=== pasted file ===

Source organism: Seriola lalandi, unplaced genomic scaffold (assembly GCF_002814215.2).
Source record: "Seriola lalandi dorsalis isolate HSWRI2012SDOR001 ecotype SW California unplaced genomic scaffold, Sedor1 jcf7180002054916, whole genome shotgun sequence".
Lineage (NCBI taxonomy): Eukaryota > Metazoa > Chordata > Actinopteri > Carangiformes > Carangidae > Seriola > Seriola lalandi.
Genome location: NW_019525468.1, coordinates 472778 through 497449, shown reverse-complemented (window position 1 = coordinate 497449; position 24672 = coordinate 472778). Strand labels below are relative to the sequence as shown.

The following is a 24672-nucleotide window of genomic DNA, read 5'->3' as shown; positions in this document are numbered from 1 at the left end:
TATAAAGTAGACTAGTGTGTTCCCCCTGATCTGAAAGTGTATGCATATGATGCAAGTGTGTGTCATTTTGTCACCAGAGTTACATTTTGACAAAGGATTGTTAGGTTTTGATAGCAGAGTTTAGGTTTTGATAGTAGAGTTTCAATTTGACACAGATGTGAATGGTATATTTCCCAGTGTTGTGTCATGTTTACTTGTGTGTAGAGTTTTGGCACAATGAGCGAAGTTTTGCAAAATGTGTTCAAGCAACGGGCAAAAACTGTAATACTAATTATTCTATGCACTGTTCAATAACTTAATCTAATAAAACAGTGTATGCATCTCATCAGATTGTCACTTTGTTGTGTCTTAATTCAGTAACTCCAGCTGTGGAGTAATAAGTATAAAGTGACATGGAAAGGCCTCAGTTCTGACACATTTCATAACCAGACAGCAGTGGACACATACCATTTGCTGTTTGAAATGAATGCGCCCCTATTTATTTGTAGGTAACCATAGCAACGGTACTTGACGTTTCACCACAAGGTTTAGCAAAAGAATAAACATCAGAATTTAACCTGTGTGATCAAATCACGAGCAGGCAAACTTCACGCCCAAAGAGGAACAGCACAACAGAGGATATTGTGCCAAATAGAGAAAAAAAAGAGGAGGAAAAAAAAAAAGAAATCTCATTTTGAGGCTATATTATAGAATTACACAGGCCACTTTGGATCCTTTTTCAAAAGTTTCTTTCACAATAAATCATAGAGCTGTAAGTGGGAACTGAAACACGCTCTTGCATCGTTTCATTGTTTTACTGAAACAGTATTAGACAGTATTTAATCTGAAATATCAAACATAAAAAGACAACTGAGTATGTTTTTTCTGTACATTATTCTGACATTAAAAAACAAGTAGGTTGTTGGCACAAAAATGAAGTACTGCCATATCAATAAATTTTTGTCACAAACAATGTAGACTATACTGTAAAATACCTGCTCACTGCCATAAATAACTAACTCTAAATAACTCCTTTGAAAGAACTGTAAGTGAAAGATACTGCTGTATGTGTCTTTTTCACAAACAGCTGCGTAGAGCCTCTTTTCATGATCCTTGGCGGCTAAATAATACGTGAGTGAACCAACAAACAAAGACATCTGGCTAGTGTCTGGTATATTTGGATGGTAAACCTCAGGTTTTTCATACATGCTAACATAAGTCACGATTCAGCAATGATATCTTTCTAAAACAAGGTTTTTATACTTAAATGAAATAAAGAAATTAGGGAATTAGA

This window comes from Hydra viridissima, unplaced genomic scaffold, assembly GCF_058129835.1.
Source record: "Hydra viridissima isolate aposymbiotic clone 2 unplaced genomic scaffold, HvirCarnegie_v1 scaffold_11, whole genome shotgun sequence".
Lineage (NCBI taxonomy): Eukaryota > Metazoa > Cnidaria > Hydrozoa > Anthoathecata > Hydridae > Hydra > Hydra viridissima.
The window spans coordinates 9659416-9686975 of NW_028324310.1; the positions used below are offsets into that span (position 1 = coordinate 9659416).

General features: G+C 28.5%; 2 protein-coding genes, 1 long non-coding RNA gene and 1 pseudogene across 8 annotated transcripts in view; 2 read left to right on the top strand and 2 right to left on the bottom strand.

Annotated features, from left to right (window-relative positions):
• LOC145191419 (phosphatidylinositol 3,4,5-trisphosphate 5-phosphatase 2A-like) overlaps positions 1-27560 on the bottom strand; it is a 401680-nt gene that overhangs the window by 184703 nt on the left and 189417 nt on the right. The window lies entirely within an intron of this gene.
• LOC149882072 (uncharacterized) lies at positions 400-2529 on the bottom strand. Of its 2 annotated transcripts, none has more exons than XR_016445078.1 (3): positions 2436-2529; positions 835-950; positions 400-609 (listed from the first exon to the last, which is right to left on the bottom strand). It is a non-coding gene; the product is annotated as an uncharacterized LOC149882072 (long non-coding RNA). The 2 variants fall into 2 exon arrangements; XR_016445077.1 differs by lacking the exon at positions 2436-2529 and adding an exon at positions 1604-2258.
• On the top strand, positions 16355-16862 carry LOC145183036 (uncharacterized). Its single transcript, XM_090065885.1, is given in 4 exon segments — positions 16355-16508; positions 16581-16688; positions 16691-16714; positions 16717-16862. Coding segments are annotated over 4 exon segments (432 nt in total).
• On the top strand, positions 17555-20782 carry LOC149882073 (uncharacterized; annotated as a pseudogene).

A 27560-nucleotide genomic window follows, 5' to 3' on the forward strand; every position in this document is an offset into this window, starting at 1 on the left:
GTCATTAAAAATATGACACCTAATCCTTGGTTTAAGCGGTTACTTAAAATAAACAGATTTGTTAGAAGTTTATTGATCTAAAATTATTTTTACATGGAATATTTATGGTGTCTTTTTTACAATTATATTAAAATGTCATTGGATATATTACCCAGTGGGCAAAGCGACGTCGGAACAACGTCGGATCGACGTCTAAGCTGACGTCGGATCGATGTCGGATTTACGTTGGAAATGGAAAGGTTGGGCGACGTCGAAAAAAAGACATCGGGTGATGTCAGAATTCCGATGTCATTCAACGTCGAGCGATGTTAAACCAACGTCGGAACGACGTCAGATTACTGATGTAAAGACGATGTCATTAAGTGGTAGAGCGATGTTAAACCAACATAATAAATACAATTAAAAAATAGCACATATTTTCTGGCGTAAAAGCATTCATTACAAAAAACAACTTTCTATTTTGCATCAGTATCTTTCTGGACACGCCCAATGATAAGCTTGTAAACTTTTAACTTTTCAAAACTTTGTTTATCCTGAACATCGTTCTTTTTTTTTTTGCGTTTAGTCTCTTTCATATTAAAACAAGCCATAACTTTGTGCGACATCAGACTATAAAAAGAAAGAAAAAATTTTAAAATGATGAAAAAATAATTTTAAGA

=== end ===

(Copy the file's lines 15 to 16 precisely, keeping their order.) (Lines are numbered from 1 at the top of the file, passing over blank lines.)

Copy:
• On the top strand, positions 16355-16862 carry LOC145183036 (uncharacterized). Its single transcript, XM_090065885.1, is given in 4 exon segments — positions 16355-16508; positions 16581-16688; positions 16691-16714; positions 16717-16862. Coding segments are annotated over 4 exon segments (432 nt in total).
• On the top strand, positions 17555-20782 carry LOC149882073 (uncharacterized; annotated as a pseudogene).